A Year in Ukraine
Twelve months on from Russia's invasion of Ukraine, Liza Premiyak talks to some of the many Magnum photographers who have covered the ongoing conflict about the challenges of documenting war and its aftermath.
In war, a frontline is not just a battlefield. It can provide a certain degree of security or predictability; a measurement demarking the line of conflict, to be defended by opposing forces, and avoided by almost all others. However, the reality of modern conflict is that the line of separation is ever-changing, or may not exist at all.
Speaking ahead of the one-year anniversary of the invasion of Ukraine on February 24, a recurring theme emerged in my conversations with some of the 16 Magnum photographers who have visited the region this past year — the unpredictability of constant danger.
Russia’s assault by land, air and sea has devastated any semblance of safety. Violence can be very sudden and very extreme, leaving civilians vulnerable to attack at any time. The camera has only one function in moments of fear — to freeze them.
One image that captures the raw emotion of civilians caught in the crossfire is Jérôme Sessini’s photograph of a family fleeing Irpin, one of the towns northwest of Kyiv, where Russian forces launched several attacks in their unsuccessful advance on the capital during the first weeks of the invasion.
Sessini’s photograph captures a terrifying moment during the evacuation, as fighting rages on and civilian’s attempt to flee as Russian mortars rain down. The family falls to the ground, their expressions contorted with fear and desperation. The camera angle is low, at the same level as the family, drawing us into the scene.
"Getting to the frontline wasn’t my priority. I like to stay at the human level."
Sessini’s photograph may be less overtly gruesome than many of the images of death and destruction that we’ve since witnessed from photographs of liberated towns, yet it is difficult to remain unaffected by the sight of a helpless child in the grip of terror.
He arrived in Ukraine last March on assignment for The New Yorker. The magazine assisted the photographer by providing a security advisor for the last two weeks of his trip.
“The Russians were bombing the capital and there was nowhere to escape. [The New Yorker] asked me to stay in a hotel with a basement, in protective attire.” The intensity of the conflict has made it a challenging assignment, even for more experienced photographers like Sessini, who has covered the fighting in Donbas in eastern Ukraine since 2014, not to mention his reportage of conflicts in places such as Iraq, Syria and Libya.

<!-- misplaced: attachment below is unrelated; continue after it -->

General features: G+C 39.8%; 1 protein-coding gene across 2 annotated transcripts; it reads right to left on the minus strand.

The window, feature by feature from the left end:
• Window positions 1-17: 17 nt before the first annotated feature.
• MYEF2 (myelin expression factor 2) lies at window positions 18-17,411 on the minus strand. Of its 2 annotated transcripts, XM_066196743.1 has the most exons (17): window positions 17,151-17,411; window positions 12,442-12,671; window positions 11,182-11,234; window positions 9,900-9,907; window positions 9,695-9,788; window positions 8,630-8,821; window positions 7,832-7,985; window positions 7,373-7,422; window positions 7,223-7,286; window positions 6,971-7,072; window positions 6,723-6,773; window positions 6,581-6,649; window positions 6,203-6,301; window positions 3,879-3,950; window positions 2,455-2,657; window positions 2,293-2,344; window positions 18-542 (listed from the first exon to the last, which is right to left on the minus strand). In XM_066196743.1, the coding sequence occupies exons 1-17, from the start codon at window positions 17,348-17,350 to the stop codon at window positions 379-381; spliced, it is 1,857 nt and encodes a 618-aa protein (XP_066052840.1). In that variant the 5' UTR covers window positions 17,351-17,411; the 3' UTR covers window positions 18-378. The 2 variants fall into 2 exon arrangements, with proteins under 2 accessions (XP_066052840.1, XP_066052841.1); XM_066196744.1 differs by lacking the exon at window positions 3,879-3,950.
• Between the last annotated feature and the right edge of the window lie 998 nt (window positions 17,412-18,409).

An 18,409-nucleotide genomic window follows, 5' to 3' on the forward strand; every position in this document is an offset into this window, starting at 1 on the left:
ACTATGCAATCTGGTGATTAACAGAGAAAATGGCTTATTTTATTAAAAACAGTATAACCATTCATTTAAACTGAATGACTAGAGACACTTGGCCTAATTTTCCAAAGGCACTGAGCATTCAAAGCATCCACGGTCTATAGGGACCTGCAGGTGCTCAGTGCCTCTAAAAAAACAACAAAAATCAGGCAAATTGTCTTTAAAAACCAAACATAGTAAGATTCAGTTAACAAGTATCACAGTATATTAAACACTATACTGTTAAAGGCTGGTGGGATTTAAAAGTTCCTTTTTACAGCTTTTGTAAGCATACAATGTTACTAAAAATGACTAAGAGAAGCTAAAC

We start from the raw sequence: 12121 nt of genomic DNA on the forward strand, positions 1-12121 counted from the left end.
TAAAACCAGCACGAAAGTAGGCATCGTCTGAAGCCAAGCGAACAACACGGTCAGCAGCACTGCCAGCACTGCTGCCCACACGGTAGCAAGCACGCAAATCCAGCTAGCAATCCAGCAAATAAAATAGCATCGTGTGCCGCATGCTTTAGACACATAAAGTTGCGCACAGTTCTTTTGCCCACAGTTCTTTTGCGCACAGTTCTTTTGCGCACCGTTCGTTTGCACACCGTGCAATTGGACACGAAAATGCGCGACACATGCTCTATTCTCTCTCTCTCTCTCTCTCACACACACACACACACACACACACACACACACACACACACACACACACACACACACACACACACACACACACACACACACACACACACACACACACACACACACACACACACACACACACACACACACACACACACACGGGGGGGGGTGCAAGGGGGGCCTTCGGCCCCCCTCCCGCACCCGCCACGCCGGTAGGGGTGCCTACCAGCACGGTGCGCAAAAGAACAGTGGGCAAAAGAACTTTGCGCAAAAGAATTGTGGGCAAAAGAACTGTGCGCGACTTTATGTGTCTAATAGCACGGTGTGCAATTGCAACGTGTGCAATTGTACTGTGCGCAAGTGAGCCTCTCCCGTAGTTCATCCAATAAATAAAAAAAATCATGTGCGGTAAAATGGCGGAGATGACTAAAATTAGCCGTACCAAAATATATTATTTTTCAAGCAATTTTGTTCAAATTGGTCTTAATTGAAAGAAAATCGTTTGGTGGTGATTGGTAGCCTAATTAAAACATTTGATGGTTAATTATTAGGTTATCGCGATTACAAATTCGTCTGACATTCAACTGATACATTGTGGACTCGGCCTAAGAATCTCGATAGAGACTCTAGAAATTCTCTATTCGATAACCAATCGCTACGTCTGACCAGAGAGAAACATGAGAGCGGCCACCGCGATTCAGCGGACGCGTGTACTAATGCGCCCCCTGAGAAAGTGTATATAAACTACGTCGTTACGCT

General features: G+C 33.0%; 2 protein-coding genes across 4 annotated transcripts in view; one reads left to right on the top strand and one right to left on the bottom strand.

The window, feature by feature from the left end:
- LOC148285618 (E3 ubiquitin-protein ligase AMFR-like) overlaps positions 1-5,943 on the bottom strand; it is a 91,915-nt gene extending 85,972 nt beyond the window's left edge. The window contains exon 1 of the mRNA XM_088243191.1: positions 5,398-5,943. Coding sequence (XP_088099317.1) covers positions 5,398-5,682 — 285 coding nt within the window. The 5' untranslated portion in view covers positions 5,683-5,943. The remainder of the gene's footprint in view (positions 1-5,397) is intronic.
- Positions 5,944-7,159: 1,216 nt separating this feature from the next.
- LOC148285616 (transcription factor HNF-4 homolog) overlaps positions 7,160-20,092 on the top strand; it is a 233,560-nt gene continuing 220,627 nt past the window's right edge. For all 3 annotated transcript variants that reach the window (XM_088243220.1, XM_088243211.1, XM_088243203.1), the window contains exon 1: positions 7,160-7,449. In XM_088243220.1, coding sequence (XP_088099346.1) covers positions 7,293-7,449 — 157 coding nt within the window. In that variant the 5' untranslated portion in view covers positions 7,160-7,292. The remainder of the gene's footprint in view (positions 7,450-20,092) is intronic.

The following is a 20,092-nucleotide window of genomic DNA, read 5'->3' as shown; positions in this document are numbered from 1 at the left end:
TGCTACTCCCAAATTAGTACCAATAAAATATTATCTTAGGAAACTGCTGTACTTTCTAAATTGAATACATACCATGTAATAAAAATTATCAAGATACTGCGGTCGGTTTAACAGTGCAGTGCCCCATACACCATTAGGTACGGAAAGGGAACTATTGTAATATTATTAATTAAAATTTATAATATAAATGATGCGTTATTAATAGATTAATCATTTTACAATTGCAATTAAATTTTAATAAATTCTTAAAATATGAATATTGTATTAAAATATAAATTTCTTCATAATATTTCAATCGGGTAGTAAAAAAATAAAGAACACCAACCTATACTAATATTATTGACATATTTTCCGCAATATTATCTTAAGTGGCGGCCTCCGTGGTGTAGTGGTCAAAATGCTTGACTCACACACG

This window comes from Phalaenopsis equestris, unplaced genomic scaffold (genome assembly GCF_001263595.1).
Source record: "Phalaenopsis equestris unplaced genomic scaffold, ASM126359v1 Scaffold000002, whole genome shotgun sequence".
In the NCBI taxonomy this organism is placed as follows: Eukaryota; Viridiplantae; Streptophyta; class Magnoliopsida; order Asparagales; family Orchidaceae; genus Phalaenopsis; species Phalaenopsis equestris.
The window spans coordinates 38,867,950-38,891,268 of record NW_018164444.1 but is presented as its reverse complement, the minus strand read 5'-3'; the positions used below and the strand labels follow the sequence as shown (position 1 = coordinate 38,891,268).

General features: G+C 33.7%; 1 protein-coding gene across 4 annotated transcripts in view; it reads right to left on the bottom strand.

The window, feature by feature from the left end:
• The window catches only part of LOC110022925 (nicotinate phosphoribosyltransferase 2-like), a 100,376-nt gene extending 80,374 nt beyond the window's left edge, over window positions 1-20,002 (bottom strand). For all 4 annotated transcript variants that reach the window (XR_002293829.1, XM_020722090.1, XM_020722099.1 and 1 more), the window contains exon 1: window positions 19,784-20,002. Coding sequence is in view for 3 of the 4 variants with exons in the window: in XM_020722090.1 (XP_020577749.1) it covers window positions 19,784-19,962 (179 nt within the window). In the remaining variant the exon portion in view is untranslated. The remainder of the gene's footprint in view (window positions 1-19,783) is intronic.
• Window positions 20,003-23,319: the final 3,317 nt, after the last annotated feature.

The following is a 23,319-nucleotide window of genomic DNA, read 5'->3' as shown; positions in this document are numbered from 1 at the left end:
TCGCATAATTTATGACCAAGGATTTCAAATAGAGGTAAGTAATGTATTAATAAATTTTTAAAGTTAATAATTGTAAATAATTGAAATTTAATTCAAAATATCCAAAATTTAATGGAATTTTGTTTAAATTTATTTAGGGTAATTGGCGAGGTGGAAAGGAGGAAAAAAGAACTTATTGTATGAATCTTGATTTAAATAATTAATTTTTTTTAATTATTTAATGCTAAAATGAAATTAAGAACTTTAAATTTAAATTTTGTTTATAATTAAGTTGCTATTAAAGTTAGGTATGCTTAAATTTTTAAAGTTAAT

Back in 2014, when the Russo-Ukrainian War really began, following the invasion of Crimea and moves by Russian-backed separatists in the Donbas, there were a lot of restrictions on photographers, and security concerns made it difficult for journalists to access the frontlines. Many left as a result. But Sessini was one of the photographers who stayed, along with his Magnum colleague Larry Towell, attempting instead to get closer to the people caught up in the aftermath.
“Getting to the frontline wasn’t my priority,” Sessini says. “I like to stay at the human level. I photograph the people affected. I want to ask, ‘What are they suffering for?’”
For many at Magnum (and many others also), this is what distinguishes them from news photographers. It’s a common impulse to stay behind after the news agenda has moved on and the international media has departed; to delve into the stories of the people left behind. Most often, these stories are told as long-term projects pursued independently, or shot off the back of assignments.
"It’s everyday people that are the ones who lose everything in a matter of minutes."
Following the Euromaidan protests and the so-called Revolution of Dignity in 2014 and the ousting of Russian-backed president, Viktor Yanukovych, Sessini traveled to eastern Ukraine to photograph Russia’s seizure of Crimea and the armed conflict that had erupted in the Donbas.
He says it was immediately obvious to him that there was a longer, more complex story for him to tell than his work as a visual journalist. And eventually, this work was made into a book, Inner Disorder, published by Editorial RM in 2022, which collects his personal accounts from a three-year period (2014–17) in Ukraine, alongside his personal recollections.
“It doesn’t matter which side of the conflict I’m on,” he says. “It’s everyday people that are the ones who lose everything in a matter of minutes; the people who don’t have the means to leave the country.” These photographs are important for giving us a view into what war in Ukraine has been like for those who have been living with it since the very beginning, nine years ago.
Larry Towell, a veteran of conflicts in Palestine, Nicaragua, El Salvador and Afghanistan, recalls the restrictions he faced while photographing in Maidan Square alongside Sessini. “I’d never experienced a war like this before, where photos and satellites were used to target infrastructure,” laments Towell.